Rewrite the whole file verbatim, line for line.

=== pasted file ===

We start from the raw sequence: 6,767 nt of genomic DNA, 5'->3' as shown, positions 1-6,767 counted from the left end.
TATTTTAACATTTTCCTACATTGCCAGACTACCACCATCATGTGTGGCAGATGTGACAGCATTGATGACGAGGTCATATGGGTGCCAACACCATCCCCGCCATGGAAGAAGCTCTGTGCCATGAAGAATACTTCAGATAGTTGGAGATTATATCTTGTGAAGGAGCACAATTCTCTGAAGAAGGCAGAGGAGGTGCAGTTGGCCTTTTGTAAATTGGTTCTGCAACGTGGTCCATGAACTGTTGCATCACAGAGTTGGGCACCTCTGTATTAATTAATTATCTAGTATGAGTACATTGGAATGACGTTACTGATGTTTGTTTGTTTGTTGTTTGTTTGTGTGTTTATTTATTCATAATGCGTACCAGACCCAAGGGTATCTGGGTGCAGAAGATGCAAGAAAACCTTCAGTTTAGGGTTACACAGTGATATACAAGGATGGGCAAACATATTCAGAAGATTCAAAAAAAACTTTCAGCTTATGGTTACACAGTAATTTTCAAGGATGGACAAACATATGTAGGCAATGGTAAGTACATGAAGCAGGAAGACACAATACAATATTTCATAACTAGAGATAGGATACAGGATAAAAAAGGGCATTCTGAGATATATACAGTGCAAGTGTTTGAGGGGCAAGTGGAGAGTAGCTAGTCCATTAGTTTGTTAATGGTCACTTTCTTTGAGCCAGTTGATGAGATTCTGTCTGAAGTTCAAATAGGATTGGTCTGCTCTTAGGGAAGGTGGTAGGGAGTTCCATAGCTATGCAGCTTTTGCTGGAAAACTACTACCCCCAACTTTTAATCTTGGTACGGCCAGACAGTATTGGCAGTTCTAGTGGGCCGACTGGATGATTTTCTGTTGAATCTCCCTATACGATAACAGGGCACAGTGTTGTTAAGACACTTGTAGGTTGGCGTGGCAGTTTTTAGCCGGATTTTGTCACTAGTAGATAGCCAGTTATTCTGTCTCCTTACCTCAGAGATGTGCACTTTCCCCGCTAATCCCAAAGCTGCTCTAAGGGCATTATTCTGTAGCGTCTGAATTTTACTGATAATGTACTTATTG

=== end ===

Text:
We start from the raw sequence: 6,767 nt of genomic DNA, 5'->3' as shown, positions 1-6,767 counted from the left end.
TATTTTAACATTTTCCTACATTGCCAGACTACCACCATCATGTGTGGCAGATGTGACAGCATTGATGACGAGGTCATATGGGTGCCAACACCATCCCCGCCATGGAAGAAGCTCTGTGCCATGAAGAATACTTCAGATAGTTGGAGATTATATCTTGTGAAGGAGCACAATTCTCTGAAGAAGGCAGAGGAGGTGCAGTTGGCCTTTTGTAAATTGGTTCTGCAACGTGGTCCATGAACTGTTGCATCACAGAGTTGGGCACCTCTGTATTAATTAATTATCTAGTATGAGTACATTGGAATGACGTTACTGATGTTTGTTTGTTTGTTGTTTGTTTGTGTGTTTATTTATTCATAATGCGTACCAGACCCAAGGGTATCTGGGTGCAGAAGATGCAAGAAAACCTTCAGTTTAGGGTTACACAGTGATATACAAGGATGGGCAAACATATTCAGAAGATTCAAAAAAAACTTTCAGCTTATGGTTACACAGTAATTTTCAAGGATGGACAAACATATGTAGGCAATGGTAAGTACATGAAGCAGGAAGACACAATACAATATTTCATAACTAGAGATAGGATACAGGATAAAAAAGGGCATTCTGAGATATATACAGTGCAAGTGTTTGAGGGGCAAGTGGAGAGTAGCTAGTCCATTAGTTTGTTAATGGTCACTTTCTTTGAGCCAGTTGATGAGATTCTGTCTGAAGTTCAAATAGGATTGGTCTGCTCTTAGGGAAGGTGGTAGGGAGTTCCATAGCTATGCAGCTTTTGCTGGAAAACTACTACCCCCAACTTTTAATCTTGGTACGGCCAGACAGTATTGGCAGTTCTAGTGGGCCGACTGGATGATTTTCTGTTGAATCTCCCTATACGATAACAGGGCACAGTGTTGTTAAGACACTTGTAGGTTGGCGTGGCAGTTTTTAGCCGGATTTTGTCACTAGTAGATAGCCAGTTATTCTGTCTCCTTACCTCAGAGATGTGCACTTTCCCCGCTAATCCCAAAGCTGCTCTAAGGGCATTATTCTGTAGCGTCTGAATTTTACTGATAATGTACTTATTG